It is a difficult and ambitious feat to attempt to reinvent a character as notorious as Count Dracula. For that reason, I won’t bully Netflix too hard for trying.
It is in three, dragged out parts, but it could really be one or two. Each of the three episodes is an hour and a half and follow different steps in the story. Imagine each set of quotes as sarcastically thrown air quotes because I use those words liberally.
The first episode follows Johnathon Harker as he recounts to two nuns his time with Dracula as a trapped real estate lawyer. He ignores Dracula’s every subtle hint that he is definitely not leaving intact.
The process of the account catching up to the present in terms of revealing information relevant to the storyteller is actually well done. Harker’s nature is in question right out the gate as something is obviously off about his appearance and apathy toward flies roaming through his face.
The second episode is similarly formatted in that the plot catches up to what the viewer assumes is the present where the Count is telling Agatha a story.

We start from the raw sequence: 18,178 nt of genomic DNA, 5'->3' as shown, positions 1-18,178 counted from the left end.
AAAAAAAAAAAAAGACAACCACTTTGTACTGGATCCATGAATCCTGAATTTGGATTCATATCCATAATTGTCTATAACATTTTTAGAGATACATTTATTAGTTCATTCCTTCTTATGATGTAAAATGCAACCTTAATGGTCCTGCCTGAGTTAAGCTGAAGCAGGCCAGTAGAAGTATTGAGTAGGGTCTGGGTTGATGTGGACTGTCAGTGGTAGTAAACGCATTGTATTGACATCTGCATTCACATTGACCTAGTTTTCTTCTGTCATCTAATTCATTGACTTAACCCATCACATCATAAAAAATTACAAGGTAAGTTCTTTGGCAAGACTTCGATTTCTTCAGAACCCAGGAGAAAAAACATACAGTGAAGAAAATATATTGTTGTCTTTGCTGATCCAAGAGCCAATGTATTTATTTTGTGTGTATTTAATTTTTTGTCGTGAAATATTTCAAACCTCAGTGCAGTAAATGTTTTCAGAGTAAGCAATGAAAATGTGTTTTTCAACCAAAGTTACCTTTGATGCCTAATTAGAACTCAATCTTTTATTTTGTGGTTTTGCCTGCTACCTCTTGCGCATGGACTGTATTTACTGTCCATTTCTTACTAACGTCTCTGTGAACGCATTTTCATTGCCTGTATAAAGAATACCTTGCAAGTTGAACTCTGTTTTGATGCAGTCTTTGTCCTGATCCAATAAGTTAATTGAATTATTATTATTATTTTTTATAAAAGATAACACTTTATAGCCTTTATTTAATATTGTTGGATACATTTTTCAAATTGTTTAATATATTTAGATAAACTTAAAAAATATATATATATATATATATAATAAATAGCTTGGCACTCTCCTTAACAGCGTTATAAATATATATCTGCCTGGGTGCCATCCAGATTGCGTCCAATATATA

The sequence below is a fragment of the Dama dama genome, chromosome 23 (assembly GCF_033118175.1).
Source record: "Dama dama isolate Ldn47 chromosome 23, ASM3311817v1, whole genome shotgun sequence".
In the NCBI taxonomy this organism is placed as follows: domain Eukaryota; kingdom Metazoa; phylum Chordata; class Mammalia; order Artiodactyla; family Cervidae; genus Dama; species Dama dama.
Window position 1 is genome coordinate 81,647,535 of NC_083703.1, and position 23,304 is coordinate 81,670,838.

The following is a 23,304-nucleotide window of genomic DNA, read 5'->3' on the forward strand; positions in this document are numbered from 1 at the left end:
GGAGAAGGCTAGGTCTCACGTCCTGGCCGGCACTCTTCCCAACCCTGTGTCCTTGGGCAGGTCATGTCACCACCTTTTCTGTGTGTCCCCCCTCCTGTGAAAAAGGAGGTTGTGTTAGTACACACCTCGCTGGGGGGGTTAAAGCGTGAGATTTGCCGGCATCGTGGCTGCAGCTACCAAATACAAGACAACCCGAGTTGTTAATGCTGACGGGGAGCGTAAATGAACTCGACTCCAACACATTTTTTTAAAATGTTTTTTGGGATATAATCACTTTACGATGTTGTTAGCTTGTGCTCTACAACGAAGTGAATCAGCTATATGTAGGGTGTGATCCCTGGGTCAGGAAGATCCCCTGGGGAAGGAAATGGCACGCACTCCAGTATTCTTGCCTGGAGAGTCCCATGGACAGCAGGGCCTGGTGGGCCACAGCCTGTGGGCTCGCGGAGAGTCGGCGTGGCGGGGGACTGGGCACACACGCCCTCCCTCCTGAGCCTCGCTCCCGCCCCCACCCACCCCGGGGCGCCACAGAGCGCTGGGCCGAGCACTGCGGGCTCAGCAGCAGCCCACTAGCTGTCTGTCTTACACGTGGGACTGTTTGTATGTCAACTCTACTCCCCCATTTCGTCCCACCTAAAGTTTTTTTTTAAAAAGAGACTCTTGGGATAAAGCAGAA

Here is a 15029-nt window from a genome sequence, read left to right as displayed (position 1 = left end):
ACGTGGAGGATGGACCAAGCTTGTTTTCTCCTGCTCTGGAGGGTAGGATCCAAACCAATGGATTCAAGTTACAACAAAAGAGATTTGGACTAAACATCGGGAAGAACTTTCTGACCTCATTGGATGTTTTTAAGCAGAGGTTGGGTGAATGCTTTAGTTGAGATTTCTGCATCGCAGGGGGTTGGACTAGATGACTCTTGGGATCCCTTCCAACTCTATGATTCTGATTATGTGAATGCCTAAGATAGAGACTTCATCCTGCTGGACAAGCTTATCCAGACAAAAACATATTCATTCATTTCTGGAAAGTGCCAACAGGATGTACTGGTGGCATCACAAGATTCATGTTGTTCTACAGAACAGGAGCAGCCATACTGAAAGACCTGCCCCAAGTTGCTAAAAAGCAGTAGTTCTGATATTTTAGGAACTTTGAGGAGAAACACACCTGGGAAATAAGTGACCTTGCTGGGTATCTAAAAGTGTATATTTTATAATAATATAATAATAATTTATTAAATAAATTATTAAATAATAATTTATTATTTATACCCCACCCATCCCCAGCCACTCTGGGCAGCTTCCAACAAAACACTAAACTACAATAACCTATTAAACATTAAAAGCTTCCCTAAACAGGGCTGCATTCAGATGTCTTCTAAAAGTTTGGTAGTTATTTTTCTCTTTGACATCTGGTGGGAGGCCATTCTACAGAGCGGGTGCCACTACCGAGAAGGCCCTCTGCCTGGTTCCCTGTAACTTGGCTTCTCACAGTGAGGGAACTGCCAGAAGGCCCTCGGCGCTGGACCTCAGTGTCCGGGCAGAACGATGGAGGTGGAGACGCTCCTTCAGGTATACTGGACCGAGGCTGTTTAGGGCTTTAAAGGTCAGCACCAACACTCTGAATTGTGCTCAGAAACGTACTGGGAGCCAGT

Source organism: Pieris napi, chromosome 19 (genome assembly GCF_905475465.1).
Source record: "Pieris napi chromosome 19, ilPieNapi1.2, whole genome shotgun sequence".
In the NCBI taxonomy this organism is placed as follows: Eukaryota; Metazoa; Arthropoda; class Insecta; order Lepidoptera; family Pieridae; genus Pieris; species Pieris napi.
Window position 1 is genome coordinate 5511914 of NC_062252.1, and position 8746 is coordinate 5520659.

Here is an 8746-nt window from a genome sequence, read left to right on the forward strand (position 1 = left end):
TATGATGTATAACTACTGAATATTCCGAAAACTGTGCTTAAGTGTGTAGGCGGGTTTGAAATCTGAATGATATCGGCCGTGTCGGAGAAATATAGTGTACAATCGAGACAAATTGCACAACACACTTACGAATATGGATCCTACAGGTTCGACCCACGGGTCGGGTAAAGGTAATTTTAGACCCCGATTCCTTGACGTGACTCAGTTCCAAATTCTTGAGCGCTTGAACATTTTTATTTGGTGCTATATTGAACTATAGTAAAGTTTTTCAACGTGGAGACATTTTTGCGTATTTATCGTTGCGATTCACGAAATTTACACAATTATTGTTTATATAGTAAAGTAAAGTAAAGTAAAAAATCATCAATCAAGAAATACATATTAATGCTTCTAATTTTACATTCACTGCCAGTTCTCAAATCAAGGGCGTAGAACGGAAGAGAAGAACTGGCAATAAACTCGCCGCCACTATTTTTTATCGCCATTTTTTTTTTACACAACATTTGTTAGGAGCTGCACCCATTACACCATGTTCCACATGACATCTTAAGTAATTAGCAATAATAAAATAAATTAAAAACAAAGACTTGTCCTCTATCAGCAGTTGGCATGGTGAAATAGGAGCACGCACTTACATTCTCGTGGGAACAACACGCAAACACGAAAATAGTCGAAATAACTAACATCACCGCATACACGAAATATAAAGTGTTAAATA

The third is the end of the mini-series.
The approach being the Count’s otherwise cinematic, untold backstory makes the plot super original. That is a joke. It has been told, ironically in “Dracula Untold.” Calling it a backstory is also unfair as most of his nature is discovered through conversations occurring in the present.
Agatha Van Helsing, the famous (fictional) vampire hunter, is featured as a main character in the Dracula backstory. She is written infinitely better than Count Dracula, but “Van Helsing” already exists. Not as a three part series, of course. It committed to being a real movie and a TV show as separate entities.
Dracula goes out of his way to be eerie in dialogue in ways I’m sure the writers thought were cute. He employs puns far more than I imagine an immortal Transylvanian from the 15th century would. I expected a laugh track to roll after he said someone he killed in vampire fashion was feeling “drained.”
Dracula’s powers and the air of mystery surrounding them that lingers past episode one is of great credit to the show. His notorious proclivity toward blood is expanded in an original direction, no sarcasm intended.
“Dracula” is not a horror series like “Haunting of Hill House.” It is also not a drama. Calling it a detective show does it no justice either. It is the story of the good old Transylvanian Count Dracula with a few neat twists, but it is nothing to write home three huge and for some reason separate notes about.